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Yemen accuses military of sabotaging key oil pipeline

The Marib oil pipeline was attacked several times after protests started in January 2011 against the government of president Ali Abdullah Saleh.

SANAA // Yemeni authorities have accused military officers of sabotaging one of the country's key oil pipelines during last year's uprising, as the country battles to repair its energy infrastructure.

The Marib oil pipeline was attacked several times after protests started in January 2011 against the government of president Ali Abdullah Saleh. The sabotage halted oil pumping for more than a year, deepened fuel shortages and cost Yemen up to US$15 million (Dh55m) per day, according to the state news agency, Saba.

The allegation that military officers were to blame for the attack on the pipeline has fuelled speculation that Saleh loyalists sabotaged Yemen's energy infrastructure to help keep him in power.

The purpose of such attacks, analysts and critics say, was to prove that only Mr Saleh, who kept the country together during 33 years of rule, would be able to stop the security situation deteriorating.

Yemen's oil minister Hisham Sharaf said that repair work was nearly complete on the pipeline and oil will begin to be pumped within two weeks from oilfields in Marib Province to the Ras Isa terminal on the Red Sea coast. Yemen's oil and gas pipelines were repeatedly sabotaged during the uprising. The Saleh regime blamed tribesmen or militants taking advantage of the power vacuum.

However, Yemen's military committee on Wednesday accused a colonel and four other lower-ranked army officers of being involved in attacks on the Marib pipeline last year. The committee was set up as part of the Gulf Co-operation Council-brokered power transfer to the new president, Abdrabu Mansur Hadi, and tasked with restoring peace and security.

The committee ordered the suspects to be brought before civil and military tribunals.

The release of the names sends a message to Mr Saleh - who still holds vast influence across the country, including in the highest military posts and in the cabinet of the national unity government - said Ahmed Al Zurkah, an independent analyst. "Saleh and his group have interest in undermining the new president and the unity government to demonstrate they were better. They believe the deterioration of security and services would ensure a comeback to power," said Mr Al Zurkah.

The military committee "know the perpetrators and those behind" the attacks on Yemen's energy infrastructure, he said.

Many in Yemen believe Mr Saleh, who returned to the country in February after medical treatment in the US, is still intent on undermining the new government.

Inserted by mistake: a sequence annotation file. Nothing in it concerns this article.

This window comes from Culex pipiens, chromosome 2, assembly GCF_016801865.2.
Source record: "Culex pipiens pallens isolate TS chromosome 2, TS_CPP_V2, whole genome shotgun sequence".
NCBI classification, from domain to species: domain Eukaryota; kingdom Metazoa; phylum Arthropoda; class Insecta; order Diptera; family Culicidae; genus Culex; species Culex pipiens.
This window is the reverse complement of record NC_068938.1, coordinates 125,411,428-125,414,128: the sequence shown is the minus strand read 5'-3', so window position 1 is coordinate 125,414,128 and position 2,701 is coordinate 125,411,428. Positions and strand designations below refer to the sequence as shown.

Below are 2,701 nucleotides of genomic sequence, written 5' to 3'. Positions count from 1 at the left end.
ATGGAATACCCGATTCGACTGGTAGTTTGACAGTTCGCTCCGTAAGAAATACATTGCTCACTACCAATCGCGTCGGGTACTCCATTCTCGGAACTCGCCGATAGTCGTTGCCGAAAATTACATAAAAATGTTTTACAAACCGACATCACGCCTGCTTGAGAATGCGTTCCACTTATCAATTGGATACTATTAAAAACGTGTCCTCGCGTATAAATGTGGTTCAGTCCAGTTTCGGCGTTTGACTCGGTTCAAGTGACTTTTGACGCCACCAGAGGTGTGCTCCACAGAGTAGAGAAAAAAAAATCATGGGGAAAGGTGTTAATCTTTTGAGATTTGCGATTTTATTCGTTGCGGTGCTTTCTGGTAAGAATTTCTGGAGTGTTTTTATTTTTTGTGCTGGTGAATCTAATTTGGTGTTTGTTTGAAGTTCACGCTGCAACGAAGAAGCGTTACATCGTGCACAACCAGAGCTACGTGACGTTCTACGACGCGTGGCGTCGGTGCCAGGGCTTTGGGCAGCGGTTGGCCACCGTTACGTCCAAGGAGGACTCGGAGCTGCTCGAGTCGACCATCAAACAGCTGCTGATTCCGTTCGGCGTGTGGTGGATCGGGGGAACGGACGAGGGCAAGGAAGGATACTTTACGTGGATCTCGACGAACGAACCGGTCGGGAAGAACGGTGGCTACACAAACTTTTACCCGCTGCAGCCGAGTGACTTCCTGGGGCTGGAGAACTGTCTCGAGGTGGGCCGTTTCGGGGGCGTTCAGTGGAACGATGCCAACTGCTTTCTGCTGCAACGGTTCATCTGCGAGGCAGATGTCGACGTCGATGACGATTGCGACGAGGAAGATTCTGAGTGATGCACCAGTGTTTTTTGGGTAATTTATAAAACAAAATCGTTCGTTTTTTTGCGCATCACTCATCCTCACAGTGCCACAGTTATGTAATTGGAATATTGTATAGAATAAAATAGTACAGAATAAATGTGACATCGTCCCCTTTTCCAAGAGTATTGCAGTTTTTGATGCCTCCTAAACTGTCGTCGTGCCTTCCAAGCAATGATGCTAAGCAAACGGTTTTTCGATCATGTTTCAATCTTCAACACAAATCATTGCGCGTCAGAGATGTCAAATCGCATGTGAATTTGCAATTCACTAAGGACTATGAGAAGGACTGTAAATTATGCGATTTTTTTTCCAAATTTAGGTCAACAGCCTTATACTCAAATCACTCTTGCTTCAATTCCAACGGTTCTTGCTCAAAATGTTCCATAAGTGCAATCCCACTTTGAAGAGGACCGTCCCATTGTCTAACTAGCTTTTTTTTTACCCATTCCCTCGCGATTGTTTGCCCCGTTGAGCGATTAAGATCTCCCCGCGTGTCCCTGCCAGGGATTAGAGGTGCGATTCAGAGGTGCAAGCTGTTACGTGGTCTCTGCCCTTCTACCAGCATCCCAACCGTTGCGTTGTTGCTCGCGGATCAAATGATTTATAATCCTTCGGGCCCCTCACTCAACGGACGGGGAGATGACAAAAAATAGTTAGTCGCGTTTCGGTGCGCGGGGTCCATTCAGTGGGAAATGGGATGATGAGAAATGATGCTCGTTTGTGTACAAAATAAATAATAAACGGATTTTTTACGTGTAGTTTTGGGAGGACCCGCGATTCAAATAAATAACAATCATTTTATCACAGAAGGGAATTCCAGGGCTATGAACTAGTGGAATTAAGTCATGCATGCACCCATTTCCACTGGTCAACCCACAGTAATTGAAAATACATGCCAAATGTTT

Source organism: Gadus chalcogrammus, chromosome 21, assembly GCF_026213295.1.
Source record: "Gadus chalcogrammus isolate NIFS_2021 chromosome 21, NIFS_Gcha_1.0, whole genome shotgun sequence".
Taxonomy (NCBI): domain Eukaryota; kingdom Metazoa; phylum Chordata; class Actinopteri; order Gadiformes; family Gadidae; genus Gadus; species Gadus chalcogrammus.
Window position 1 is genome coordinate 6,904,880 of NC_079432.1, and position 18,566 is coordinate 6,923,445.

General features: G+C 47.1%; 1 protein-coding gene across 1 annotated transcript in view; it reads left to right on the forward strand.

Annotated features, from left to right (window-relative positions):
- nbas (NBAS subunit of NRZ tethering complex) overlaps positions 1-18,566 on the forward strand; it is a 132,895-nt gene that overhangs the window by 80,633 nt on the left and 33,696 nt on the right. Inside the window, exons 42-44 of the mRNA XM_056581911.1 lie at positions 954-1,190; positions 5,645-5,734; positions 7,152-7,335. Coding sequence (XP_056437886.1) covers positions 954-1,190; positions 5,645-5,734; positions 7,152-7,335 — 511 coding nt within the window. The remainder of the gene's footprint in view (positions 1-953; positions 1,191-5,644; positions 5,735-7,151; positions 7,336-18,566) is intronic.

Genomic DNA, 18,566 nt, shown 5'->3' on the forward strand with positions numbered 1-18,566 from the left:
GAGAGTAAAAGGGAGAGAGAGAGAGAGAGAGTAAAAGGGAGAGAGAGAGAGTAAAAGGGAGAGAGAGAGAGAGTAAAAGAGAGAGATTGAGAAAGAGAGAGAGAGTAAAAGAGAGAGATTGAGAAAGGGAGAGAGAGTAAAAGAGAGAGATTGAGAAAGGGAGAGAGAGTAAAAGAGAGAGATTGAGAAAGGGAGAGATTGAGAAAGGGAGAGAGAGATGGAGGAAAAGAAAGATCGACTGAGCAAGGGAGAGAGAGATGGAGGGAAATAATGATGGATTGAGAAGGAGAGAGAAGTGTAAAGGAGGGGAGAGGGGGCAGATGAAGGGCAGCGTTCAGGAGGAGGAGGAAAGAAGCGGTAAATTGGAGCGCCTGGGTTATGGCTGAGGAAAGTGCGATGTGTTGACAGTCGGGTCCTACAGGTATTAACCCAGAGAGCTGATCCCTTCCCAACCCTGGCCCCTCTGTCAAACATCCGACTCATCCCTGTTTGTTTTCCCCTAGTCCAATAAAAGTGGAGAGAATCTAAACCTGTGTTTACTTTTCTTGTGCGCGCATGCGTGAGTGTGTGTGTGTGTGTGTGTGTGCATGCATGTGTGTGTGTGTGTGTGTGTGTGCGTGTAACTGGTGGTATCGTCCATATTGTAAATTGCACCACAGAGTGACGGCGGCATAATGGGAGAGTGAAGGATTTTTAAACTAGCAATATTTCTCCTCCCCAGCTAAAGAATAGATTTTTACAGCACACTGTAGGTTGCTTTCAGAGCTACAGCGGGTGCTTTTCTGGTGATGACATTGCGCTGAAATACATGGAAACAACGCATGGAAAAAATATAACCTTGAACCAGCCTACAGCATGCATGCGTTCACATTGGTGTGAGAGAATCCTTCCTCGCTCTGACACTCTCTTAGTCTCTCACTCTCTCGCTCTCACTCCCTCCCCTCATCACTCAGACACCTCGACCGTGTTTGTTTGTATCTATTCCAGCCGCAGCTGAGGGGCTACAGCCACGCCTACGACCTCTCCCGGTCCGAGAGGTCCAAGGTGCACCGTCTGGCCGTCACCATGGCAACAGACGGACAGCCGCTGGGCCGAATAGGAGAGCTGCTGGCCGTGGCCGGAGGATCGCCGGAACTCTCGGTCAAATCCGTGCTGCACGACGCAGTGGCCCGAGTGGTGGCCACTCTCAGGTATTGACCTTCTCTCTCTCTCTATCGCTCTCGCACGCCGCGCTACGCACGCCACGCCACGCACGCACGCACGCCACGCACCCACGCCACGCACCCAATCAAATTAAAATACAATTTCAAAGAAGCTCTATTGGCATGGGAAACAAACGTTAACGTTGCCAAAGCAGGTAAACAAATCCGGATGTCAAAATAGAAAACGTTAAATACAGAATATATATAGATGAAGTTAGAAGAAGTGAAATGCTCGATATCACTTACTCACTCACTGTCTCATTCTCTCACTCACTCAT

In June, the UN Security Council demanded "the cessation of all actions aimed at undermining the government of national unity and the political transition".

The resolution called for a halt to attacks on oil, gas and electricity infrastructure and to "interference" in government efforts to name new heads of the armed forces.

Wednesday's statement from the military committee appears to show that Mr Hadi is keen to expose any acts of sabotage perpetrated by Saleh loyalists.

Last month, the electricity minister Saleh Sumai said Mr Saleh was the "ringleader behind the attacks on power lines".

A government official, who spoke on condition of anonymity, said last week that they had uncovered a cell overseen by one of Mr Saleh's relatives, which was tasked with sabotaging the power lines in Marib in May 2011. At the height of the uprising, most of Yemen's cities went without power for long periods of the day.

The former president has always denied allegations that he was behind the attacks.

"Whenever the power gets out, they blame Ali Abdullah Saleh," he said at his home in the capital, Sanaa, last week. He said now he is no longer in power, his party is still getting the blame.

Under the deal that led to him giving up power, Mr Saleh was granted immunity from prosecution.

Before the uprising started, Yemen's oil and gas exports accounted for about 75 per cent of government revenues.

Last month, Yemeni soldiers were deployed to protect the gas pipeline feeding the Yemen LNG export terminal, which has been attacked several times this spring by suspected Al Qaeda-linked gunmen, after a military offensive against the militants.

Saudi Arabia has been donating refined oil products to Yemen to help cover its fuel shortage.


Updated: July 9, 2012 04:00 AM



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